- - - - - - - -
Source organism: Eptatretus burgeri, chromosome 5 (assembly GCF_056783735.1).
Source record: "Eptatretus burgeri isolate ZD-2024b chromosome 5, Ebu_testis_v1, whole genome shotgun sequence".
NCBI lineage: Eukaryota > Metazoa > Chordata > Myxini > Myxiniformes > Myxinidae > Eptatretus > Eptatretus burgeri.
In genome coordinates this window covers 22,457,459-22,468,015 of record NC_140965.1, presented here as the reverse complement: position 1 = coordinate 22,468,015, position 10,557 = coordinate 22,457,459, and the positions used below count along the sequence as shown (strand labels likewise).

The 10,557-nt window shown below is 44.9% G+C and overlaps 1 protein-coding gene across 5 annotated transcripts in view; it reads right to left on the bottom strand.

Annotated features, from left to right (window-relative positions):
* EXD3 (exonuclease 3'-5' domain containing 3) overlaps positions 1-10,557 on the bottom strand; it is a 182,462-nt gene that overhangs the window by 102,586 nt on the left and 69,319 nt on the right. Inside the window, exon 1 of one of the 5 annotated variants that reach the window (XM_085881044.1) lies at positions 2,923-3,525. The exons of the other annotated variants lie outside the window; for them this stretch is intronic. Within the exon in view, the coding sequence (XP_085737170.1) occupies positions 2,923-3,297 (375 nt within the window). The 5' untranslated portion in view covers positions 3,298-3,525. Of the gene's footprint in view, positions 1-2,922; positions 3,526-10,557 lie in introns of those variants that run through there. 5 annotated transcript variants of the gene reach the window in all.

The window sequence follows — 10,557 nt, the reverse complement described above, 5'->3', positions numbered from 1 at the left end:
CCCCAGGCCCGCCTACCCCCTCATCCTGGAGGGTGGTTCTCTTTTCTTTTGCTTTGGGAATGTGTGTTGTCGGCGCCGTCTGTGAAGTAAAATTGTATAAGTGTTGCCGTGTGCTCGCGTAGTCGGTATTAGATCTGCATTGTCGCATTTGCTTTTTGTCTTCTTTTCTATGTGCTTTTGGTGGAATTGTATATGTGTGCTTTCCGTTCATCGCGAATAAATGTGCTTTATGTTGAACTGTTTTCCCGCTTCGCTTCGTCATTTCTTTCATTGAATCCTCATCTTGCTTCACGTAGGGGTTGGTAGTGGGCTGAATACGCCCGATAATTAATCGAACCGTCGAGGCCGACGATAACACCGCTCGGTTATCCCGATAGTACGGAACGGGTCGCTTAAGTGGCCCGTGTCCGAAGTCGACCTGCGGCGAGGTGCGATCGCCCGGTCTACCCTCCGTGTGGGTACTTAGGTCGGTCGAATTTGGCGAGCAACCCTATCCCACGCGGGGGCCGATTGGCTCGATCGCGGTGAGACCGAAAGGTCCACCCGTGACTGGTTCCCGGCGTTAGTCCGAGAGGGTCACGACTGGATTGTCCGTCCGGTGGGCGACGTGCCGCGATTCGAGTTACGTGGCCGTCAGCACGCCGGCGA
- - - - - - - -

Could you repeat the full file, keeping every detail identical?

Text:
Source organism: Eptatretus burgeri, chromosome 5 (assembly GCF_056783735.1).
Source record: "Eptatretus burgeri isolate ZD-2024b chromosome 5, Ebu_testis_v1, whole genome shotgun sequence".
NCBI lineage: Eukaryota > Metazoa > Chordata > Myxini > Myxiniformes > Myxinidae > Eptatretus > Eptatretus burgeri.
In genome coordinates this window covers 22,457,459-22,468,015 of record NC_140965.1, presented here as the reverse complement: position 1 = coordinate 22,468,015, position 10,557 = coordinate 22,457,459, and the positions used below count along the sequence as shown (strand labels likewise).

The 10,557-nt window shown below is 44.9% G+C and overlaps 1 protein-coding gene across 5 annotated transcripts in view; it reads right to left on the bottom strand.

Annotated features, from left to right (window-relative positions):
* EXD3 (exonuclease 3'-5' domain containing 3) overlaps positions 1-10,557 on the bottom strand; it is a 182,462-nt gene that overhangs the window by 102,586 nt on the left and 69,319 nt on the right. Inside the window, exon 1 of one of the 5 annotated variants that reach the window (XM_085881044.1) lies at positions 2,923-3,525. The exons of the other annotated variants lie outside the window; for them this stretch is intronic. Within the exon in view, the coding sequence (XP_085737170.1) occupies positions 2,923-3,297 (375 nt within the window). The 5' untranslated portion in view covers positions 3,298-3,525. Of the gene's footprint in view, positions 1-2,922; positions 3,526-10,557 lie in introns of those variants that run through there. 5 annotated transcript variants of the gene reach the window in all.

The window sequence follows — 10,557 nt, the reverse complement described above, 5'->3', positions numbered from 1 at the left end:
CCCCAGGCCCGCCTACCCCCTCATCCTGGAGGGTGGTTCTCTTTTCTTTTGCTTTGGGAATGTGTGTTGTCGGCGCCGTCTGTGAAGTAAAATTGTATAAGTGTTGCCGTGTGCTCGCGTAGTCGGTATTAGATCTGCATTGTCGCATTTGCTTTTTGTCTTCTTTTCTATGTGCTTTTGGTGGAATTGTATATGTGTGCTTTCCGTTCATCGCGAATAAATGTGCTTTATGTTGAACTGTTTTCCCGCTTCGCTTCGTCATTTCTTTCATTGAATCCTCATCTTGCTTCACGTAGGGGTTGGTAGTGGGCTGAATACGCCCGATAATTAATCGAACCGTCGAGGCCGACGATAACACCGCTCGGTTATCCCGATAGTACGGAACGGGTCGCTTAAGTGGCCCGTGTCCGAAGTCGACCTGCGGCGAGGTGCGATCGCCCGGTCTACCCTCCGTGTGGGTACTTAGGTCGGTCGAATTTGGCGAGCAACCCTATCCCACGCGGGGGCCGATTGGCTCGATCGCGGTGAGACCGAAAGGTCCACCCGTGACTGGTTCCCGGCGTTAGTCCGAGAGGGTCACGACTGGATTGTCCGTCCGGTGGGCGACGTGCCGCGATTCGAGTTACGTGGCCGTCAGCACGCCGGCGA